Young the Giant was in a perilous situation before their 3:40 p.m. set this past Saturday at Outside Lands. Their early morning flight from Vancouver (where they played at the Squamish Valley Music Festival the night before) was delayed three hours and the probability of weaving their way through Saturday afternoon traffic in San Francisco with only two hours before they were to play the main stage looked iffy at best. After their tour manager made a few phone calls, the guys were whisked away into two Lincoln Navigators where they got The Beatles treatment. Yes, Irvine's own Young the Giant received a police escort to Golden Gate Park.
"It was fun, it was like a little motorcade," singer Sameer Gadhia says with a wry grin as we speak near the festival's media area. "We were blasting some classical music inside."
"People automatically turned their head looking at us as we passed by like 'who is this?' added drummer Francois Comtois. "This was a full-on 25 minute police escort."
Over the course of the summer, the group has sprinkled in a few one-off festival dates to break the monotony of recording their second album. "It's nice to take breaks from being in the studio," Gadhia explains. "We've been in the studio six days a week and it's nice to get a little bit of a break from that."
Young the Giant are currently holed up in a house in the South Bay where they've been laying down tracks with former Nine Inch Nails touring bassist and longtime Beck collaborator Justin Meldal-Johnsen. After the success of their self titled debut, the quintet could have worked with anyone. But they chose Meldal-Johnsen because of their shared vision in helping the band's sound evolve during the recording sessions.
Some of the songs were written as long as 18 months ago, which the singer says lessened the usual pressures that a band faces on its second album. "All of the songs came from a very natural place and it hasn't really been that different for us," he explains. "This isn't the typical sophomore coping with fame thing. It's more about growing up and universal themes that touch on things people can relate to that aren't just in this line of work."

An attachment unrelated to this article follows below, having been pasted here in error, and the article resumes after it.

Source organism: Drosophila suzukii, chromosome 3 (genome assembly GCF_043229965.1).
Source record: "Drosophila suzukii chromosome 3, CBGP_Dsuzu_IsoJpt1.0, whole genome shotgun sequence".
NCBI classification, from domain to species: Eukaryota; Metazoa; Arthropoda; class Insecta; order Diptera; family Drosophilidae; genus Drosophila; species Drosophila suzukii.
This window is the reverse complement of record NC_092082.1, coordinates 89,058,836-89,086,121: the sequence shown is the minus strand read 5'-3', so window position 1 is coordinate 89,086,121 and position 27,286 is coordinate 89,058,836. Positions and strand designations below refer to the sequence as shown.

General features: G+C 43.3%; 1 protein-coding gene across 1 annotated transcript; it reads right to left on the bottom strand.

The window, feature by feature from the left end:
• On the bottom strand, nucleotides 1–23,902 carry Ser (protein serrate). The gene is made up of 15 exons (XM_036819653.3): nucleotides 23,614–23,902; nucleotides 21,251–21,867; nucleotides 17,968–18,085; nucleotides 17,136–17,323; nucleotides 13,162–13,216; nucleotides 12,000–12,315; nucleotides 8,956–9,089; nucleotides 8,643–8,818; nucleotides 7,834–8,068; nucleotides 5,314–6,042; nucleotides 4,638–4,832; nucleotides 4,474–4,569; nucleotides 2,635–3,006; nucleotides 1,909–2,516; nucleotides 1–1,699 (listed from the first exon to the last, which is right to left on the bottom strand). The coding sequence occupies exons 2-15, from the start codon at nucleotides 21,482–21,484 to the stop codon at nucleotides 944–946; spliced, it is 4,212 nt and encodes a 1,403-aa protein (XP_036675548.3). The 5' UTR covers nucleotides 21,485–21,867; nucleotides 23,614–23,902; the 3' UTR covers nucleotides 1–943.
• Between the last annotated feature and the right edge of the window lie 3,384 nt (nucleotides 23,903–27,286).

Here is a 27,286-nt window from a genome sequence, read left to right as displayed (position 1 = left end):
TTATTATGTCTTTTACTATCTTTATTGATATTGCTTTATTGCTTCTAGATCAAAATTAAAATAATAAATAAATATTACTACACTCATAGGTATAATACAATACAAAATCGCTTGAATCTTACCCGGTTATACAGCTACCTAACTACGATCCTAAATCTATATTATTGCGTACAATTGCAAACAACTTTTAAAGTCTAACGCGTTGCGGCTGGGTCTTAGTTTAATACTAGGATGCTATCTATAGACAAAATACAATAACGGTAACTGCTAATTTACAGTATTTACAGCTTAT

According to Gadhia, the album is about "65-70 percent done" and that the songs are a good representation of where the band is at sonically. They've experimented with new sounds, including adding an electronic layer, but at its core, Gadhia says that Young the Giant is still a five-piece rock band and that anything that they add to their sound is simply complementary. While their goal is remain rooted as a rock band, but they aren't ruling out expanding and evolving their sound.
Up next: Watch a video of their new song "Anagram," performed at Outside Lands
The band will choose from 14 songs they've recorded, with the best 10-to-12 making the album. Both Gadhia and Comtois agree that the songwriting has become more meticulous and focused. "Anagram," a rocker that the band put on display on Saturday afternoon, is a bit different than the band has done in terms of song tempo. Even so, the song didn't sound too far removed from what they've done in the past and was warmly received.
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As for the rest of the year, the duo expects the band to finish tracking by the end of the month, with the mixing slated to be finished in September. The tentative plan is to have some new Young the Giant music out by the end of the year. When asked if they'll be playing their first local show since last summer's at the Pacific Ampitheatre, the duo look at each and smile.
"Nothing local. Well, at least nothing local that's been announced yet," the singer says coyly.
Until then, Young the Giant fans will have to wait a few months longer to hear the Irvine-natives' anticipated follow up.